“People think about banking when they’re doing other things:” 4 charts on consumers’ banking habits
- Consumers increasingly continue to rely on digital banking tools, and are demanding more personalized products from their financial institutions.
- Incumbents still have a bit of an upper hand in terms of being human-first establishments, but that story can change, as Gen Zers start entering the picture.
In November, Publicis Sapient released the third edition of its ‘Digital Life Index’, a survey focused on documenting how digital experiences influence consumers’ decisions.
Recurring themes echo through the findings: As consumers’ preference for digital and personalized banking options continues to rise, banks may struggle to keep up with the competition. Especially since a lot of incumbents’ competitors are putting more effort into understanding consumers than they are.
“Whether it be fintech or other entities, [these companies] are putting in the research and the time to understand what clients need, and then designing products around these needs,” said David Donovan, evp of financial services, Americas at Publicis Sapient. “So [products are becoming] more personalized. And I think that's a significant change.”
Time may be running out for traditional banks hoping to stay relevant in the next few decades. According to Donovan, 60% of banks say they haven’t yet made any significant progress with their digital transformation strategies. That’s not a good place to be when more non-financial companies are setting up shop in the financial ecosystem.
In four charts, here is how consumers are banking – and how they want to bank:
Digital is going from second nature to first nature for consumers looking to complete banking actions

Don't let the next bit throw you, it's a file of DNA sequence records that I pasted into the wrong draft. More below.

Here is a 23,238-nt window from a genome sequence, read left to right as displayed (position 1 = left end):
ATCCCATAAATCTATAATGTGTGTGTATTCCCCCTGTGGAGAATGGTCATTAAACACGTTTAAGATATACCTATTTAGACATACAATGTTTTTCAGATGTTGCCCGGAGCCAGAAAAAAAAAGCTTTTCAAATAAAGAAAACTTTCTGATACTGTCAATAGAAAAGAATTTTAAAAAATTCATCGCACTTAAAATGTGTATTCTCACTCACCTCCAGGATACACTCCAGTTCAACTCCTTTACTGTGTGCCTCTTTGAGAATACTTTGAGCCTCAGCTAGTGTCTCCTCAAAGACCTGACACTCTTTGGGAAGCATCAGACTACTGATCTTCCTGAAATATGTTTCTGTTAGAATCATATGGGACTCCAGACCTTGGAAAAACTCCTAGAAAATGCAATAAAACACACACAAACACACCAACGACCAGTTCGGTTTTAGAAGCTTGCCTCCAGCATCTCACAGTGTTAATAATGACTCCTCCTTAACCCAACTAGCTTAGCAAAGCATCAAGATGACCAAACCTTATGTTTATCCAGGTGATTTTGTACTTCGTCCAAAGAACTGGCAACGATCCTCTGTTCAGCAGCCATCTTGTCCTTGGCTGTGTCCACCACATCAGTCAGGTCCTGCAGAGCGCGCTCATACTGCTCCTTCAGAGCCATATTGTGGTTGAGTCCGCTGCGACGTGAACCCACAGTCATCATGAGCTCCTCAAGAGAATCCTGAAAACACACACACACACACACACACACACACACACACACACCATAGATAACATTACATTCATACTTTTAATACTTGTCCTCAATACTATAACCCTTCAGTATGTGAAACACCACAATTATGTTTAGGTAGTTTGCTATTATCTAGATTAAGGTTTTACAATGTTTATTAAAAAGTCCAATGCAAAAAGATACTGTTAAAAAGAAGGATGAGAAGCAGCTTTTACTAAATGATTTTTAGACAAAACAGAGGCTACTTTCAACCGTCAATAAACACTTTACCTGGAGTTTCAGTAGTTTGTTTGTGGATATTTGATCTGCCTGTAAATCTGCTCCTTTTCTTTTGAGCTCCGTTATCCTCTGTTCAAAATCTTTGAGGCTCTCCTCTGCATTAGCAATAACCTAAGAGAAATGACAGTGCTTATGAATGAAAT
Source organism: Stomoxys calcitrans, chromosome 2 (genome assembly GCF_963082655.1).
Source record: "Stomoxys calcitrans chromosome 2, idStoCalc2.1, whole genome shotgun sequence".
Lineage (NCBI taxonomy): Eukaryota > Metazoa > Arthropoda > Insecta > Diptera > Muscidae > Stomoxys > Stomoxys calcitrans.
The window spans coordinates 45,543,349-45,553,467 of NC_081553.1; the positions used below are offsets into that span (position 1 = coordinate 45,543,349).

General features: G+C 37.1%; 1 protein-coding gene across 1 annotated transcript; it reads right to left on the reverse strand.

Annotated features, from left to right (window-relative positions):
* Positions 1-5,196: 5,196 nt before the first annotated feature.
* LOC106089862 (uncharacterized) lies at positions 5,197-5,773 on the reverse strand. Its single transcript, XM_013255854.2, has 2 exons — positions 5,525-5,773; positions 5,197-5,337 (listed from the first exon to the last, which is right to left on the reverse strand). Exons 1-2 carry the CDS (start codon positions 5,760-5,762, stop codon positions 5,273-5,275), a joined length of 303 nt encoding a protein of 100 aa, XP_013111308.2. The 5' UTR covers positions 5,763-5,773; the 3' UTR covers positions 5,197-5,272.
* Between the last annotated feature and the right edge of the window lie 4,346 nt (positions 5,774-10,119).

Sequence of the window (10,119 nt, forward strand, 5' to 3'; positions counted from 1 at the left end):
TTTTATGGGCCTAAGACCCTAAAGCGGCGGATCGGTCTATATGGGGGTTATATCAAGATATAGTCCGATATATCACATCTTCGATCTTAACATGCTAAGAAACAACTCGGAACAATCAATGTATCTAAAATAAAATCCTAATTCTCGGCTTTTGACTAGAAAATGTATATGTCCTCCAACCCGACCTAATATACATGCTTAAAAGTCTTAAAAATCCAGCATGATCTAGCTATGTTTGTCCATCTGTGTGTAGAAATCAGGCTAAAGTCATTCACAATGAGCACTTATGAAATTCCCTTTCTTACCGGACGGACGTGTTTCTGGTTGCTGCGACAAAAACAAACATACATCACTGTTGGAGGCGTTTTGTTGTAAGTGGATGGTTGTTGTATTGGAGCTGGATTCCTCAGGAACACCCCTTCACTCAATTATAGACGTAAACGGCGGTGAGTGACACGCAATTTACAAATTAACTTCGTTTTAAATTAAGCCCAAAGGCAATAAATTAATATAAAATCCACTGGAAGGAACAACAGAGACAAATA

When it comes to banking actions, people’s preferences continue to lean towards digital, with sending payments and transferring money being the most popular banking actions to do online.
Interestingly, though, when it comes to financial advice, including getting advice on investments and speaking to a financial advisor, the majority of consumers still seem to prefer going to a bank and speaking to someone in person. This could hint at a continued trust in people versus machines.
Digital-only banks are picking up in popularity
62% of US consumers have a digital-only bank account. Globally speaking, young millennials (ages 25 to 34) are the generation most likely to have a digital-only bank account, with 57% reporting having signed up with one. And at 52%, Gen Z (ages 18 to 24) is not far behind.
Even older generations haven’t exactly been shunning challenger banks. Almost a quarter of Boomers over the age of 65 have digital-only bank accounts.
‘Know thy customer’ is becoming the hottest new banking commandment
Banks can no longer consider themselves ‘staple’ establishments, like pharmacies and grocery stores.
As the use of digital continues to climb, so does the demand for personalization. When it comes to top services consumers would like from their financial companies, cash-back partnerships with favorite retailers prevailed as number 1, while personalized offers based on spending made it to the top 3.
“People think about banking when they're doing other things, like, for example, when they're going out to dinner, or when they're going on vacation or shopping,” said Donovan. “And so for me, the stickiest financial institution would be one that almost becomes this personal CFO that sits in your pocket and allows you to live life the way you want to live it. And whoever is able to do that is going to be very successful.”
Even with increased banking options though, consumers are staying put…for now
But despite the increase in banking options available, almost 70% of consumers in North America aren’t switching banks. This could hint at the idea that while they may like to sometimes branch out and try the pumpkin spice lattes of banking options, at heart consumers remain loyal to their default morning cup of joe.
Still, that metaphor may not apply as much to younger consumers, who haven’t yet chosen their favorite figurative caffeine kick, and are still open to suggestions. Things like cashback, paycheck protection, and seamlessness are all things Gen Zers are taking into account as they choose banking options, said Donovan.
“I think young people will switch. I think they’ll go for not just the best digital experience, but [also the option with the best] incentives behind it.”